As the space race took off, Slinky introduced the Slinky Satellite Beanie, a tin hat with a Slinky strapped to the top and adorned with a tiny, Sputnik-style satellite toy. By the ‘70s, there were plastic Slinkies, pull-toy Slinkies, and more. The brand was everywhere and even had a catchy jingle that kids and parents still sing today.

In a 1995 interview with the Associated Press, Betty James credited the low cost and simple action of the toy for its lasting appeal.

“I think really it’s the simplicity of it — there’s nothing to wind up; it doesn’t take batteries,” she said. “I think also the price helps. More children can play with it than a $40 or $60 toy.”

1999 Slinky Postage Stamp | Source: Just Play (Archives)

Dox, who worked to create the character-based Slinky Headz for Alex Brands last year, cites the distinctive sound of the coils as part of the appeal, but that’s not all.

“I think the No. 1 quality that makes the Slinky so appealing for kids is the feel of it,” Dox says. “If you never picked one up and just saw it in a box on the toy store shelf, it is not very exciting. Once you pick one up and glide it from hand to hand, it just feels cool as the momentum carries it from side to side.”

Like most brands that have been able to stand the tests of time, Slinky hasn’t always traveled a smooth road, and the corporate lineage has been filled with bumps and bruises along the way.

The Original Slinky | Source: Just Play

Amid divorce, Betty James took the helm of the original company in 1960 and brought it back from the brink of bankruptcy. She moved production to Hollidaysburg, Penn., and built it into a multimillion-dollar empire. Slinky was inducted into the National Toy Hall of Fame in 2000, and James herself was inducted into the Toy Industry Hall of Fame the following year.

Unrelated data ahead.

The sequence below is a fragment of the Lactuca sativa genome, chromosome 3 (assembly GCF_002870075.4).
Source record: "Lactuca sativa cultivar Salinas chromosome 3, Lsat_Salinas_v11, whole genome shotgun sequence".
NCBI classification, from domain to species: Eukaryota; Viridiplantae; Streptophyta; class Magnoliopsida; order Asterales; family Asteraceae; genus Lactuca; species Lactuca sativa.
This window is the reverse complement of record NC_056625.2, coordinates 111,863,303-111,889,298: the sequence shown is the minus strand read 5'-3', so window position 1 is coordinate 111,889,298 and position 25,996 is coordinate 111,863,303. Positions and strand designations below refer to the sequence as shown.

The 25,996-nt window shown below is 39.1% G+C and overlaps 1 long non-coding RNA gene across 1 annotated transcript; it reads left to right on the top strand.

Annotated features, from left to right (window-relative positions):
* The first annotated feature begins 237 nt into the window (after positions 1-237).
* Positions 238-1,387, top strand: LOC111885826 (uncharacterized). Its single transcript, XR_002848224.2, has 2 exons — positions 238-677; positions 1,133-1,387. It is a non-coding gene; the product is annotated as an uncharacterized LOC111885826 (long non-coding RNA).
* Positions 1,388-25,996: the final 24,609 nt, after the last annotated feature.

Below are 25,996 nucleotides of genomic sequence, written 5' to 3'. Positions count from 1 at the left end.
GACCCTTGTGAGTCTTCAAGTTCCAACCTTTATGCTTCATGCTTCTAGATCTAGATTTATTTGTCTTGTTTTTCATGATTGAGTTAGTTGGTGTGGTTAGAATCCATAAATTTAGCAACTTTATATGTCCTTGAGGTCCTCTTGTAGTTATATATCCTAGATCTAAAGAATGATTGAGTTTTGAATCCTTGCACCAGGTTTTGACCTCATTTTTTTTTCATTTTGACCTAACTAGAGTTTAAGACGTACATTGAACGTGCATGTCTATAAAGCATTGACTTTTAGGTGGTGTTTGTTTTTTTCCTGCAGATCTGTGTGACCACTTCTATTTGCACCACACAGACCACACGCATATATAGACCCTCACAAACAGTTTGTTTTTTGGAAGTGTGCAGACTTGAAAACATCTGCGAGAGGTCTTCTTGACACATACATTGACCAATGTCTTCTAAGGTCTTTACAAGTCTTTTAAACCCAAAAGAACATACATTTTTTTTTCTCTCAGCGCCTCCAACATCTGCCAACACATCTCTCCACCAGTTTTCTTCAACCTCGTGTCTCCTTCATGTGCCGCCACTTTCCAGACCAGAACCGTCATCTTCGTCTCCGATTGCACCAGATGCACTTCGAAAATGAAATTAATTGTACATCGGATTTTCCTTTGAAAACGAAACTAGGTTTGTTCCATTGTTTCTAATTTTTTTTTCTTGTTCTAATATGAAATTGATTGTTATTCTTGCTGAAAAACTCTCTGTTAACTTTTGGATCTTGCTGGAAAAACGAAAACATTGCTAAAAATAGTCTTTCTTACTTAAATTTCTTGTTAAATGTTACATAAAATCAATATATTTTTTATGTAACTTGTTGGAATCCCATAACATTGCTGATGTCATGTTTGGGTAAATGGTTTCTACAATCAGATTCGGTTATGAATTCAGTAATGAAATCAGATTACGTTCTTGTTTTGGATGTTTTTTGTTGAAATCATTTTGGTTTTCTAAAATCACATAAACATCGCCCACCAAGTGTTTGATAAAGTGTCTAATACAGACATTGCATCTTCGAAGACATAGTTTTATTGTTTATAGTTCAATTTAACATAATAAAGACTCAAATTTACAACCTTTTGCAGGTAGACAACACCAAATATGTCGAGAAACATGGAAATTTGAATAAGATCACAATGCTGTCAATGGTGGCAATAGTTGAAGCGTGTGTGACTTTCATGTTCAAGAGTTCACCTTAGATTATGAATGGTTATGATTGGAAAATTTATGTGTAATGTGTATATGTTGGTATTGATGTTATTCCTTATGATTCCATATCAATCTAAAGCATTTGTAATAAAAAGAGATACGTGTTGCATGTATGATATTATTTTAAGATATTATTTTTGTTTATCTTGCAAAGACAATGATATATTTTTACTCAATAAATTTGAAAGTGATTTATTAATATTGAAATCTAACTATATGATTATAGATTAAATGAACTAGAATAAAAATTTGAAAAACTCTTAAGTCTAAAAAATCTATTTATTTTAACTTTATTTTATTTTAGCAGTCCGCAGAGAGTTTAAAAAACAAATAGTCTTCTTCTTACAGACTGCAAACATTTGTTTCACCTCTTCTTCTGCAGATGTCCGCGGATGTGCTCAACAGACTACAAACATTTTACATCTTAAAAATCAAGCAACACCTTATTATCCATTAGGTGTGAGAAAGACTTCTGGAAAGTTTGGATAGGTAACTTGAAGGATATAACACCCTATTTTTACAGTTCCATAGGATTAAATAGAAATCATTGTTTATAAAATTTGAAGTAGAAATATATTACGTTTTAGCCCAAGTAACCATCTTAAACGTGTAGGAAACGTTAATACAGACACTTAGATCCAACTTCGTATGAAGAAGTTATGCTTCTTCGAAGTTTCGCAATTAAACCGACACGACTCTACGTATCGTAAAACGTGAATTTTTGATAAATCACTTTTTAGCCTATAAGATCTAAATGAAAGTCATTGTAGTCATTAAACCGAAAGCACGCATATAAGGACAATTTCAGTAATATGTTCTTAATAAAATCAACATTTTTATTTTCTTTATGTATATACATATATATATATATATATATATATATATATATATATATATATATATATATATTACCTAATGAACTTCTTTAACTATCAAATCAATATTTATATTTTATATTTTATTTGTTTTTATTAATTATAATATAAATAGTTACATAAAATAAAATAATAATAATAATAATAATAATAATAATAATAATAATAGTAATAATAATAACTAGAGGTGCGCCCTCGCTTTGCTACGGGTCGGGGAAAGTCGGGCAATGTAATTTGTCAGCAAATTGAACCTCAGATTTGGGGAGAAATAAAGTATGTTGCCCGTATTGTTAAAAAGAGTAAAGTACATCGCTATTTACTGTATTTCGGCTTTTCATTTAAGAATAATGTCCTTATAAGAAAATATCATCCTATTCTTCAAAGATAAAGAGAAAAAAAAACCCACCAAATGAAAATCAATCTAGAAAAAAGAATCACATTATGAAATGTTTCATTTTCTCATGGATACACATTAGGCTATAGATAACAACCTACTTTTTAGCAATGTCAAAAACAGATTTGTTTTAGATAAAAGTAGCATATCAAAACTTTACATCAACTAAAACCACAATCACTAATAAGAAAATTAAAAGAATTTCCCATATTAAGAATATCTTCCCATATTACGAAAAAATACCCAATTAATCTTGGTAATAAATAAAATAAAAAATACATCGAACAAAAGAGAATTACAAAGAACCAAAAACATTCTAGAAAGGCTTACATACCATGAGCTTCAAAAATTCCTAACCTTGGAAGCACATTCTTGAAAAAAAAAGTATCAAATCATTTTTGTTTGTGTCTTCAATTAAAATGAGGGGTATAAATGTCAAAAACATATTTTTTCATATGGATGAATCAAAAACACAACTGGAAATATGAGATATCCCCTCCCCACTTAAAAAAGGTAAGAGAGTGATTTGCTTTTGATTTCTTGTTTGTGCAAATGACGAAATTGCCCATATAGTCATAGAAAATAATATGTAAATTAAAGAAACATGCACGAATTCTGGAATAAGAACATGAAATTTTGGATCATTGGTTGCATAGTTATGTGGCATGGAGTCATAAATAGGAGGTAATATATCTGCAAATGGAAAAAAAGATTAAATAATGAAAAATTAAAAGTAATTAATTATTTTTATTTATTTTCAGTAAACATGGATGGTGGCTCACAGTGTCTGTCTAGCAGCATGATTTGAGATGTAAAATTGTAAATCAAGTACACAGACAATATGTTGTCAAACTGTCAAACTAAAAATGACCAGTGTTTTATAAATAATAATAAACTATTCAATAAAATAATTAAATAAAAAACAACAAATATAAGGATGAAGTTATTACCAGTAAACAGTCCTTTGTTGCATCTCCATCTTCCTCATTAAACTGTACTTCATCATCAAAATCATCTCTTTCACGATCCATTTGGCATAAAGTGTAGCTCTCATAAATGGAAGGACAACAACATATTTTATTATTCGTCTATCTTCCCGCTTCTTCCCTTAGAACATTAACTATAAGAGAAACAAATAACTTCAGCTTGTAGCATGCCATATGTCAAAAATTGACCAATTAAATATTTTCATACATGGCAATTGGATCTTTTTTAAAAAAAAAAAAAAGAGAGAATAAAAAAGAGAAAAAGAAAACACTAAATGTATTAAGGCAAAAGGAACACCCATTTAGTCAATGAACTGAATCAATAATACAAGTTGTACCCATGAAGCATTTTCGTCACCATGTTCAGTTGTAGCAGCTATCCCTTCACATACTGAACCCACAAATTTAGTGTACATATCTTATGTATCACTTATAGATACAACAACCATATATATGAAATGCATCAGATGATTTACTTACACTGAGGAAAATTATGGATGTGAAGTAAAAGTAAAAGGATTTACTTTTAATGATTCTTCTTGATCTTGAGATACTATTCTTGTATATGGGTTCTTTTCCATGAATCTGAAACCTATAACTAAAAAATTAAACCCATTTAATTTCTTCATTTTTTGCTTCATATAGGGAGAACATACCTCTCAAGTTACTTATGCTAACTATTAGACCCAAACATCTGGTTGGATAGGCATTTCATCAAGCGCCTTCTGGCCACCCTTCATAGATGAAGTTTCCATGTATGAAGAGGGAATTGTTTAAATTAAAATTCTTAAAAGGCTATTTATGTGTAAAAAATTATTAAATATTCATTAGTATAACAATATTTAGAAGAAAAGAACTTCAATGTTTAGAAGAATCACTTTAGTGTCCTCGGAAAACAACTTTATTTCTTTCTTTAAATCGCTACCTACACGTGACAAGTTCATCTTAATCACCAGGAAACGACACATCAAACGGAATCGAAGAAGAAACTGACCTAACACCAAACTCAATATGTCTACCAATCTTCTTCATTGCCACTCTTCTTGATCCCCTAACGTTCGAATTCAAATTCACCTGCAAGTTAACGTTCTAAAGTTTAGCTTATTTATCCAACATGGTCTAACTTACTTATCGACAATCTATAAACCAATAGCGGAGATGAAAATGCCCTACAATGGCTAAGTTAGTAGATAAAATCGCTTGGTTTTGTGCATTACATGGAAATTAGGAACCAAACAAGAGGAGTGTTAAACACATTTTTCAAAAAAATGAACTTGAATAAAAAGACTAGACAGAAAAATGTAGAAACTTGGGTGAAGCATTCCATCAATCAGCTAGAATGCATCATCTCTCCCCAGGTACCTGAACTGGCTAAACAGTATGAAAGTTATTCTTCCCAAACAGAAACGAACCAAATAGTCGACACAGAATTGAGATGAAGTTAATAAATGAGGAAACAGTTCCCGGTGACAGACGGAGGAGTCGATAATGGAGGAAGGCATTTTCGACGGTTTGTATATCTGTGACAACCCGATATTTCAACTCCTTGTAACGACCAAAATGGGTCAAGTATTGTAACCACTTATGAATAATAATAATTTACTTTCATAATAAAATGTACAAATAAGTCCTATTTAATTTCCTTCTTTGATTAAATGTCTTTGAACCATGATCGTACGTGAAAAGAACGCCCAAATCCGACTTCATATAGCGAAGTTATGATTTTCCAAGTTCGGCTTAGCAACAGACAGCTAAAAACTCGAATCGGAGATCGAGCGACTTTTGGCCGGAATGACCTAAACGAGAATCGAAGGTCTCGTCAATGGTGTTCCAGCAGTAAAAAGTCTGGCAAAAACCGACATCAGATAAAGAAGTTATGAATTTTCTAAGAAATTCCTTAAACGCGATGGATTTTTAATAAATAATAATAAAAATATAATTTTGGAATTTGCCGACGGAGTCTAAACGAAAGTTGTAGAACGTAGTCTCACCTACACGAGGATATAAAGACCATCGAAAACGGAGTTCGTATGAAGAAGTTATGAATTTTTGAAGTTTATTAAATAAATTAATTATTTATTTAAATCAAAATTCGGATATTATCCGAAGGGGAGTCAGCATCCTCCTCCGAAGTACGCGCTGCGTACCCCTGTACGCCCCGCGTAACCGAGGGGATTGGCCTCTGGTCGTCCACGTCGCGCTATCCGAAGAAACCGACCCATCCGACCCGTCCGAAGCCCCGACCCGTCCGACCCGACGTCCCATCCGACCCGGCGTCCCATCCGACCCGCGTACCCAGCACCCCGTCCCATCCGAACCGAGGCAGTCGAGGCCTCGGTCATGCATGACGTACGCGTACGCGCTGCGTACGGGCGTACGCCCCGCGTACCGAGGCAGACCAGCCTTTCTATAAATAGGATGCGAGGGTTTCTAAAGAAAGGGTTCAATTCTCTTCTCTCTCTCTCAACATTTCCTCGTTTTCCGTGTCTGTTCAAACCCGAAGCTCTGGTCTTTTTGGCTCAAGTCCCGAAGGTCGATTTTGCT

In the late 1990s, Slinky was sold to Michigan-based Poof Products and later merged to create Poof-Slinky. That entity later became a part of Alex Brands, which suddenly shut its doors following Toy Fair New York this February, just days after announcing a 75th anniversary celebration for Slinky.

With its future in limbo, Just Play Products stepped in to acquire Slinky and another American toy, Shrinky Dinks, from the auction of Alex Brands’ assets in May.

“For 75 years, Slinky has been one of the most popular and recognizable playthings around the world,” says Charlie Emby, co-president of Just Play and The Toy Association board member. “We look forward to bringing this cherished product, along with the popular Shrinky Dinks, to new generations of kids.”

On Aug. 30, National Slinky Day, Just Play will formally launch the 75th Anniversary Slinky collection. The company plans to honor the legacy of the American-made toy by continuing the milestone anniversary celebration with a triumphant return to Toy Fair New York next February.

Just Play’s Slinky Lineup | Source Just Play

In the meantime, the factory in Hollidaysburg is open again and churning out new Slinkies under Just Play, including the Original Slinky, Retro Slinky, Collector’s Edition Black Metal Slinky, the colorful Plastic Slinky, and Plastic Slinky Jr.

This article was originally published in the July/August 2020 edition of the Toy BookClick here to read the full issue!